Monday, April 14, 2008

"Ow. Ow. Ow. Ack."

That was me, looking at the quarterly "earnings" statements from my three retirement account statements, and then looking at the interest rate trend on our savings accounts. Crap! I wasn't feeling all that bad about the economy (in spite of everything costing more all of a sudden) until I tallied up how much freaking money those accounts lost. Dang. I realize it is just ones and zeros in some computers somewhere until I decide to cash it in, but man, that stings. I got a whole lot less ones and zeros than I did before. It is a pretty high price to pay for a mortgage crisis and credit crunch that we had no part in bringing about.

And if those "glad tidings" in today's mail weren't enough, we also had a letter from the county informing us that they increased the assessment on our home by about 15% (in spite of the fact that real estate values have stagnated over the last year). I guess they need more money, probably because of the shitty economy. Grumble, grumble, grumble.

Update: Now that I think about it, and am wondering how the county can increase my assessment when our propery has the "homestead exemption + freeze" that is supposed to keep assessments from going up. I'm gonna have to investigate that. Seems fishy to me. Hey Dave... care to comment?


TheWriteGirl said...

I have pretty much stopped looking at my IRA and such. In fact, I've decided to call a personal moratorium on following financial news. Not that I did a lot of it, but I paid a few crumbs of attention. My mantra is, "it's a long-term investment." Daily fluctuations are to be ignored. Yes, I know the economy is circling the bowl, or at least appears to be. But thankfully I won't need to dip into retirement funds for a good long while yet. And I'm not a day trader. So I just let it be and know that this too shall pass. It always does.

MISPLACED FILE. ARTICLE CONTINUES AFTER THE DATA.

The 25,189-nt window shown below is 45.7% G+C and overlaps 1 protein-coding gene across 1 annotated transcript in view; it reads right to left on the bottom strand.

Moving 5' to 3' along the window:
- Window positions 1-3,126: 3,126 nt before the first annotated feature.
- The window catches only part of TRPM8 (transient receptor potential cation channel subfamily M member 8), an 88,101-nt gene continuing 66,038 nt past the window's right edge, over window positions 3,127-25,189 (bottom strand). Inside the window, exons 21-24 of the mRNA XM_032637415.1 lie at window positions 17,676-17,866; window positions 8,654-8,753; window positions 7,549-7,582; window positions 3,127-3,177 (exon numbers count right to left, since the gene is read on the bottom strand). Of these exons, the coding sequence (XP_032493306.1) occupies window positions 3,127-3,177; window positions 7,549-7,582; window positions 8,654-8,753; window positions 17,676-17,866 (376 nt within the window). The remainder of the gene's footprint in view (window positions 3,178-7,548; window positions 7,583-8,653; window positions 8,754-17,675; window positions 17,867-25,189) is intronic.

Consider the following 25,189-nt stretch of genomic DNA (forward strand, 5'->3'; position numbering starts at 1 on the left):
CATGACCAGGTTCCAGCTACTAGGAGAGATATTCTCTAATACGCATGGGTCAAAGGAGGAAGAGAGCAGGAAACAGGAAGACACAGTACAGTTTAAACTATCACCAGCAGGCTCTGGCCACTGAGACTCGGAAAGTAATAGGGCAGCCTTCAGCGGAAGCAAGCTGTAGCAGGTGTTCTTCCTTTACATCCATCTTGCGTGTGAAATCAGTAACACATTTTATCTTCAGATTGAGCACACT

I just wish I could save more. It's really hard.

fermicat said...

I don't pay any attention to daily stuff. But monthly ups and downs, I definitely notice. Especially when they are this significant.

It would be harder for me to save as much if I were single. When there are two earners splitting expenses, it makes things a lot easier. That being said, we still are not saving enough - toward retirement or toward other goals.

fermicat said...

I should have said quarterly ups and downs. I never look at the stuff until I get my statements.

LL said...

What is this... IRA of which you speak?

My experience tells me this... if you're in the stock market, you're losing money.

Minnesotablue said...

The market value of our home went down and according to the paper this morning, our taxes will be going up next year due to the mortgage crisis. Not a good time to be home owners!

Kathleen said...

I know the feeling. I started an IRA last year and I would have more money now if I had just transferred that money into my savings account.

fermicat said...

ll - that is certainly true right now. Over time, those accounts have done well.

minnesotablue - ouch.

kat - true. I try to console myself with the knowledge that each contribution is buying more shares with the lower prices. Plus there is the tax advantage of investing pre-tax earnings.

LL said...